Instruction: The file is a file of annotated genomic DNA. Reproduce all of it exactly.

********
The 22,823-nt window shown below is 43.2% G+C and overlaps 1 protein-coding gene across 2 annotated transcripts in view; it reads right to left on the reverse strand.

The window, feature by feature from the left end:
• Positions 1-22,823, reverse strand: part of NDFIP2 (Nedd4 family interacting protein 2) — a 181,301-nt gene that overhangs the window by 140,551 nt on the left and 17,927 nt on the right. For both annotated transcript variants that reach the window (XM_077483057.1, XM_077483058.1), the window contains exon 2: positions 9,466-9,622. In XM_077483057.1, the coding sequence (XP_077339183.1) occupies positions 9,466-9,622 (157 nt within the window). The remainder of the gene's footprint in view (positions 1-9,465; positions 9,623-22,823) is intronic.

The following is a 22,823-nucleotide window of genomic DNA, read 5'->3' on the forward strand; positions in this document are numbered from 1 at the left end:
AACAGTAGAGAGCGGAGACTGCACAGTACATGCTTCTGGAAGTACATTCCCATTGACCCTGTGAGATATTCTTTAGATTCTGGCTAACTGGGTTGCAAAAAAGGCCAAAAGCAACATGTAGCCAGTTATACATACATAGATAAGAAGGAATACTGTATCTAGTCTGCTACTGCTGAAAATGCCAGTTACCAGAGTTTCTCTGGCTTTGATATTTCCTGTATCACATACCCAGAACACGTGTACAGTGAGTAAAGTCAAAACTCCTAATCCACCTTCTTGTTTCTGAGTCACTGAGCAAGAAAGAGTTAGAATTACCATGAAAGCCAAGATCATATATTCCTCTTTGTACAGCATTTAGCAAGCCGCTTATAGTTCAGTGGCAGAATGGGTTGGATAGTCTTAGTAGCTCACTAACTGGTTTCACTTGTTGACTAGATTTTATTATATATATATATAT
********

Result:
The 22,823-nt window shown below is 43.2% G+C and overlaps 1 protein-coding gene across 2 annotated transcripts in view; it reads right to left on the reverse strand.

The window, feature by feature from the left end:
• Positions 1-22,823, reverse strand: part of NDFIP2 (Nedd4 family interacting protein 2) — a 181,301-nt gene that overhangs the window by 140,551 nt on the left and 17,927 nt on the right. For both annotated transcript variants that reach the window (XM_077483057.1, XM_077483058.1), the window contains exon 2: positions 9,466-9,622. In XM_077483057.1, the coding sequence (XP_077339183.1) occupies positions 9,466-9,622 (157 nt within the window). The remainder of the gene's footprint in view (positions 1-9,465; positions 9,623-22,823) is intronic.

The following is a 22,823-nucleotide window of genomic DNA, read 5'->3' on the forward strand; positions in this document are numbered from 1 at the left end:
AACAGTAGAGAGCGGAGACTGCACAGTACATGCTTCTGGAAGTACATTCCCATTGACCCTGTGAGATATTCTTTAGATTCTGGCTAACTGGGTTGCAAAAAAGGCCAAAAGCAACATGTAGCCAGTTATACATACATAGATAAGAAGGAATACTGTATCTAGTCTGCTACTGCTGAAAATGCCAGTTACCAGAGTTTCTCTGGCTTTGATATTTCCTGTATCACATACCCAGAACACGTGTACAGTGAGTAAAGTCAAAACTCCTAATCCACCTTCTTGTTTCTGAGTCACTGAGCAAGAAAGAGTTAGAATTACCATGAAAGCCAAGATCATATATTCCTCTTTGTACAGCATTTAGCAAGCCGCTTATAGTTCAGTGGCAGAATGGGTTGGATAGTCTTAGTAGCTCACTAACTGGTTTCACTTGTTGACTAGATTTTATTATATATATATATAT